Tablets get a bit of a bad rap in my opinion. Since the first iPad I have been a devotee of tablets in general (including Android and Windows), and I really don’t want to go back to a world without them.
We’ve all heard the argument that tablets are primarily consumption devices as opposed to being something used for productivity, and I would beg to differ. You’re not going to get the full version of anything (for the most part) when you’re on a tablet, but you get enough to get the job done.
Yes, in general, I prefer a full-sized keyboard if I’m going to do some heavy work, but if I just need to check a server setting, fix a typo in a post or send off a quick email then a tablet is all I need, and it’s far more convenient than getting out a laptop and waiting for it to boot up before I can even begin to open a browser. With a tablet I hit a button and I’m off to the races, and that’s what I need most of the time.
What strikes me as funny is you hear a lot of people say tablets aren’t all that useful, yet I have never met a tablet owner who says they regret buying one. Of course this is completely unscientific, but my personal experience has shown that folks have tablets love them for any multitude of reasons. And I think that speaks volumes as the use cases for the slates varies so wildly. iPad is too much about consumption and you need to do more work with it? Get a Surface. You’re deep into the Android ecosystem? Take your pick from hundreds of options. Tablets are limited merely limited by how you choose to use them.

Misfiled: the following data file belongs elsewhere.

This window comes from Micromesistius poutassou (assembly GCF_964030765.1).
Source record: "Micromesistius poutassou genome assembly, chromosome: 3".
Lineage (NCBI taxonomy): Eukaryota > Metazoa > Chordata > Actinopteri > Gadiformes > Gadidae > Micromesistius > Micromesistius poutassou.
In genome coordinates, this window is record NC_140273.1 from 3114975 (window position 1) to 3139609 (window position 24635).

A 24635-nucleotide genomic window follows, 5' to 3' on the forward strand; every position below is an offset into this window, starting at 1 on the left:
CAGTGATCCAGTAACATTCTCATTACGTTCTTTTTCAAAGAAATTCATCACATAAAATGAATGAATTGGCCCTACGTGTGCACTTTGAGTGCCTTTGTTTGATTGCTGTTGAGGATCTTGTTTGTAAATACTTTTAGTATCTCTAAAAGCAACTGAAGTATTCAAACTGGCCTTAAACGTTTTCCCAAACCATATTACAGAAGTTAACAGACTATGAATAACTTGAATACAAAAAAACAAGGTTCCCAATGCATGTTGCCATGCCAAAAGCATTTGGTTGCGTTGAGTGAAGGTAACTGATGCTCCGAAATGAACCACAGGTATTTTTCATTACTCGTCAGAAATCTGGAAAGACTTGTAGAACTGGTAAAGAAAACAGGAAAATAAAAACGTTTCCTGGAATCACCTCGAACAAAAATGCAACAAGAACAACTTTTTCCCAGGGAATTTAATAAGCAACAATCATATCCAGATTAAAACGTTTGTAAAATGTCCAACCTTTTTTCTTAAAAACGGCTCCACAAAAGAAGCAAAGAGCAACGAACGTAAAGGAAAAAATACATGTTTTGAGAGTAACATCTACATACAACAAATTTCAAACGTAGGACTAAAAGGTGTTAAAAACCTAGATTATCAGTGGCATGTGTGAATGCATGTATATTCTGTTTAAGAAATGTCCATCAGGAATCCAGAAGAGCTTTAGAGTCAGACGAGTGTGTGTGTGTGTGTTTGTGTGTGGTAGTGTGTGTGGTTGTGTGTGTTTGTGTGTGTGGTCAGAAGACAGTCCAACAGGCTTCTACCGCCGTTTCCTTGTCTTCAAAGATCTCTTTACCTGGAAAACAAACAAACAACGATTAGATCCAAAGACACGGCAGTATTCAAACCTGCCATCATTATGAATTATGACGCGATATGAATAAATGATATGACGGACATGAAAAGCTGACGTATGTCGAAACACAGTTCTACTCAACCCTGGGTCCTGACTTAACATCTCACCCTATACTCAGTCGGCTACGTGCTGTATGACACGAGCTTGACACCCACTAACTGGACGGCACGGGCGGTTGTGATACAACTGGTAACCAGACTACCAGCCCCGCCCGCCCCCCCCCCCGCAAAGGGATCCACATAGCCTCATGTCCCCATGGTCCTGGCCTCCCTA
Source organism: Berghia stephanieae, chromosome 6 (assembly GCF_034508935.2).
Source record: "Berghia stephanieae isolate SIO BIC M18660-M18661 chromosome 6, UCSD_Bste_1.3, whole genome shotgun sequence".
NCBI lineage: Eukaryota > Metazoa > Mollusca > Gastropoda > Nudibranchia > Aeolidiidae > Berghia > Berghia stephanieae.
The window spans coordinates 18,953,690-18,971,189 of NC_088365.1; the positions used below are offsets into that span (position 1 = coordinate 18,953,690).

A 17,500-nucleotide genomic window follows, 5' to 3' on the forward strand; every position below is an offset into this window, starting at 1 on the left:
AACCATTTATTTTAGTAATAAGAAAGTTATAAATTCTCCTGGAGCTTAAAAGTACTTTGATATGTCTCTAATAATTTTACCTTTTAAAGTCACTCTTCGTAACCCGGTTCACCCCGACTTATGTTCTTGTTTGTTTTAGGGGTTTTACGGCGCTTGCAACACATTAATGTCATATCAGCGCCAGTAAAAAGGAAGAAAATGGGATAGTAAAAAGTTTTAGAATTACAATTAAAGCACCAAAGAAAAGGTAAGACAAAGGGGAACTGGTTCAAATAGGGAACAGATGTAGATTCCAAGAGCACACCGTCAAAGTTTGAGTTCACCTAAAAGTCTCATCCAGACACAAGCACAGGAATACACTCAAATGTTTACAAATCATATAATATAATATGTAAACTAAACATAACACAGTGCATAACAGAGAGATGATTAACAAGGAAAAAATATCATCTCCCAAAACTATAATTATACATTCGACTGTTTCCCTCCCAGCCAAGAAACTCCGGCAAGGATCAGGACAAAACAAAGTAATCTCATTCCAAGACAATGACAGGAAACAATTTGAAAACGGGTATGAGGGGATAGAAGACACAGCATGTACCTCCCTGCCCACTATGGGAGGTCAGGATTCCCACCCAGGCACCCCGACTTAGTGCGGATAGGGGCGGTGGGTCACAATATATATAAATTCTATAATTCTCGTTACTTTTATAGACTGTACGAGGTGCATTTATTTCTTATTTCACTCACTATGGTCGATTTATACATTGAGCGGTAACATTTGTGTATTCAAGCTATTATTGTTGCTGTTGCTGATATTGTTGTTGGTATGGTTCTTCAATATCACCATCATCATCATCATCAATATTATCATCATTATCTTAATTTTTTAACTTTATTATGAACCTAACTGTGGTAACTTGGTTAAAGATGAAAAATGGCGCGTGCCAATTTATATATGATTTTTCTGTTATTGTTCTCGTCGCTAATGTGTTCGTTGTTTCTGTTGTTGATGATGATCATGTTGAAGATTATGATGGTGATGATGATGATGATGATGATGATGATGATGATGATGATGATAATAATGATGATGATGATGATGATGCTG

Where I do think things have fallen apart a bit for tablet makers is they didn’t take into consideration the lifespan of tablets. On the most recent Apple earnings call there was a quick comment that the iPad maker had adjusted its estimates on tablet owners upgrading their devices from every two years to every three years. Even at that I think Apple is being a bit overly optimistic. Unlike phones there are devices that don’t receive nearly as much abuse as they aren’t carried everywhere in a pocket and don’t get touched as many times a day as your smartphone which leads to them lasting longer. For instance, TechnoBuffalo still has iPad 2s in the office we use daily and they function just fine. There is no reason for us to upgrade them if they’re still working.
“But they’re so expensive!” I hear from a lot of people. Again, it depends on what you want to do with them. Amazon’s new Fire tablet is only $49, or you can pick up a six pack of them for just $250 and put them in different rooms, your car, your office or wherever. Imagine how long they will last at that point.
I’m thankful for tablets as a whole. While I am sure they will be replaced by something else down the road, for now, I am thankful each day for what tablets have done to ease my particular use case.